According to studies, approximately 30-40 percent of adults have suffered physical, emotional or sexual abuse at some time during their childhood. Other studies suggest that the actual statistics can be much higher and reported. Several studies have examined the role of sexual abuse and fibromyalgia specifically, and the results are surprising. In several studies, about 65 percent of women with fibromyalgia reported sexual abuse.
Although researchers do not know exactly how or why childhood abuse is linked to fibromyalgia, it is important to consider the role of abuse in the measures taken to cure and control the symptoms of fibromyalgia. Much of the research on abuse and fibromyalgia has emerged in the last 5-10 years. This means that there is little evidence that pinches down how the abuse can influence the symptoms of fibromyalgia in the future.
A 1995 study conducted by McGill University in Canada found that in a group of 83 women with fibromyalgia and 161 women in the control group, 37 percent of the women in the fibromyalgia group had experienced sexual abuse in childhood.
Only 22 percent of women in the control group reported sexual abuse in childhood. Women in the fibromyalgia group also reported higher levels of physical abuse (18 percent vs. 4 percent), drug abuse (16 percent versus 3 percent), and lifelong sexual abuse ( 17 percent vs. 6 percent).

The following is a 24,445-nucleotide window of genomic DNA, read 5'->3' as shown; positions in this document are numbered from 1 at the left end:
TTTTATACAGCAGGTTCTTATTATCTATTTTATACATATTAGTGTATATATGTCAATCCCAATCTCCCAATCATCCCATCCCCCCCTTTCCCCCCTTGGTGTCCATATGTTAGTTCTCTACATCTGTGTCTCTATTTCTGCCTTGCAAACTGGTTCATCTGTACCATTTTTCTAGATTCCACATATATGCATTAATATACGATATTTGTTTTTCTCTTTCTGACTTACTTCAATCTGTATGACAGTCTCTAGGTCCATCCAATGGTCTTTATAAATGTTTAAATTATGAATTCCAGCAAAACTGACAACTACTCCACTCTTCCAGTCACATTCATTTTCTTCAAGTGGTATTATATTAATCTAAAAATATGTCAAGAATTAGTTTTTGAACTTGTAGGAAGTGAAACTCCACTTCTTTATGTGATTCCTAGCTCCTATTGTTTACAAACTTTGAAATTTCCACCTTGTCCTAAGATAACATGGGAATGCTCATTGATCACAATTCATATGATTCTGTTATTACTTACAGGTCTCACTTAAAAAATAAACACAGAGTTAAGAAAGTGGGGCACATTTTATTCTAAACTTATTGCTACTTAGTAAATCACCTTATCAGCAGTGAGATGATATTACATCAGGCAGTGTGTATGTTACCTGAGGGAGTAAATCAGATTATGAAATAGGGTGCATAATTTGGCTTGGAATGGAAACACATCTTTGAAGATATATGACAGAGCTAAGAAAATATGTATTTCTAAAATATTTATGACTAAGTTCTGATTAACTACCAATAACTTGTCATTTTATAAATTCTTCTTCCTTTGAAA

Of particular interest is a study conducted in Birmingham, Alabama, suggesting that people with fibromyalgia were statistically more likely to have had a history of past sexual or physical abuse, although other studies seemed to disprove these results.
The results of a study published by the American College of Rheumatology in its journal, Arthritis and Rheumatism showed that 65% of patients with fibromyalgia reported sexual abuse in the past, compared to 52% of healthy control participants. This study found that patients with fibromyalgia with a history of abuse reported more symptoms than patients with fibromyalgia did not have those childhood backgrounds.
The researchers considered that the study showed that only a history of abuse caused a greater severity of symptoms of fibromyalgia, although such abuse does not seem to be the cause of the syndrome itself.
Patients with fibromyalgia with a history of such abuse in the past would do well to discuss this with their service providers. Therapy is always recommended as a remedy for abuse, and patients with fibromyalgia are no exception to the rule. No one can say for sure, but it makes sense that facing the consequences of such abuse can only help patients with fibromyalgia obtain a better quality of life.
The recommended treatment
Recommended treatments include counseling, cognitive-behavioral therapy, hypnotherapy, post-traumatic stress disorder therapies and antidepressant medications such as Cymbalta (duloxetine) and Effexor (venlafaxine).Above all, when caring for someone who has pain without transparent tissue pathology or who has recognized intensified emotional pain processing, reassure the person that the pain experience is not in their head, but rather in their nervous system.